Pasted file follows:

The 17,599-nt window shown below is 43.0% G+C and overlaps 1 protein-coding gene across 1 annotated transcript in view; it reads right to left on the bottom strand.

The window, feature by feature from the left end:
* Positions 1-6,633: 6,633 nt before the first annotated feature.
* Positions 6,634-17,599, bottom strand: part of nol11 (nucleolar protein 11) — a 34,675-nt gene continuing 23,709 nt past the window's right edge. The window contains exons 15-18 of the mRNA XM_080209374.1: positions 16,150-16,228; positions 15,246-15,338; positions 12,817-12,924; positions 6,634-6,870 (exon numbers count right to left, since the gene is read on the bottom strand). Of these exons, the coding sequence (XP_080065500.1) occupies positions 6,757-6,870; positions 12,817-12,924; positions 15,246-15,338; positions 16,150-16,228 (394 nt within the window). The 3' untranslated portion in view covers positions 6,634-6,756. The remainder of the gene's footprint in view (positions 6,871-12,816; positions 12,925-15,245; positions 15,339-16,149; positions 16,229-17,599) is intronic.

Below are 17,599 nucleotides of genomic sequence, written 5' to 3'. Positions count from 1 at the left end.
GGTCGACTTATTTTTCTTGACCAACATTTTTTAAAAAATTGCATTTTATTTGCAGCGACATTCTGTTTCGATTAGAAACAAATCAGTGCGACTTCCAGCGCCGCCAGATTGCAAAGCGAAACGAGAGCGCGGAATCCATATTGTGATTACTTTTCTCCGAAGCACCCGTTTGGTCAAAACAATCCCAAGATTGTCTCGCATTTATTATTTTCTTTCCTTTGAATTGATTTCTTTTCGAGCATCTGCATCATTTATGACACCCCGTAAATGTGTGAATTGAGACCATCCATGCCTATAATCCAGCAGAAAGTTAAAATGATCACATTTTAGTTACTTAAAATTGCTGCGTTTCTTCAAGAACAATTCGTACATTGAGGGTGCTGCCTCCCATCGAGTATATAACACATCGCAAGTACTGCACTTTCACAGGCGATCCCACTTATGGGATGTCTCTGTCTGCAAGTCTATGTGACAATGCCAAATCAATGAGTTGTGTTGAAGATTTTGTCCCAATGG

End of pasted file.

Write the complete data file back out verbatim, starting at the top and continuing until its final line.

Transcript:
The 17,599-nt window shown below is 43.0% G+C and overlaps 1 protein-coding gene across 1 annotated transcript in view; it reads right to left on the bottom strand.

The window, feature by feature from the left end:
* Positions 1-6,633: 6,633 nt before the first annotated feature.
* Positions 6,634-17,599, bottom strand: part of nol11 (nucleolar protein 11) — a 34,675-nt gene continuing 23,709 nt past the window's right edge. The window contains exons 15-18 of the mRNA XM_080209374.1: positions 16,150-16,228; positions 15,246-15,338; positions 12,817-12,924; positions 6,634-6,870 (exon numbers count right to left, since the gene is read on the bottom strand). Of these exons, the coding sequence (XP_080065500.1) occupies positions 6,757-6,870; positions 12,817-12,924; positions 15,246-15,338; positions 16,150-16,228 (394 nt within the window). The 3' untranslated portion in view covers positions 6,634-6,756. The remainder of the gene's footprint in view (positions 6,871-12,816; positions 12,925-15,245; positions 15,339-16,149; positions 16,229-17,599) is intronic.

Below are 17,599 nucleotides of genomic sequence, written 5' to 3'. Positions count from 1 at the left end.
GGTCGACTTATTTTTCTTGACCAACATTTTTTAAAAAATTGCATTTTATTTGCAGCGACATTCTGTTTCGATTAGAAACAAATCAGTGCGACTTCCAGCGCCGCCAGATTGCAAAGCGAAACGAGAGCGCGGAATCCATATTGTGATTACTTTTCTCCGAAGCACCCGTTTGGTCAAAACAATCCCAAGATTGTCTCGCATTTATTATTTTCTTTCCTTTGAATTGATTTCTTTTCGAGCATCTGCATCATTTATGACACCCCGTAAATGTGTGAATTGAGACCATCCATGCCTATAATCCAGCAGAAAGTTAAAATGATCACATTTTAGTTACTTAAAATTGCTGCGTTTCTTCAAGAACAATTCGTACATTGAGGGTGCTGCCTCCCATCGAGTATATAACACATCGCAAGTACTGCACTTTCACAGGCGATCCCACTTATGGGATGTCTCTGTCTGCAAGTCTATGTGACAATGCCAAATCAATGAGTTGTGTTGAAGATTTTGTCCCAATGG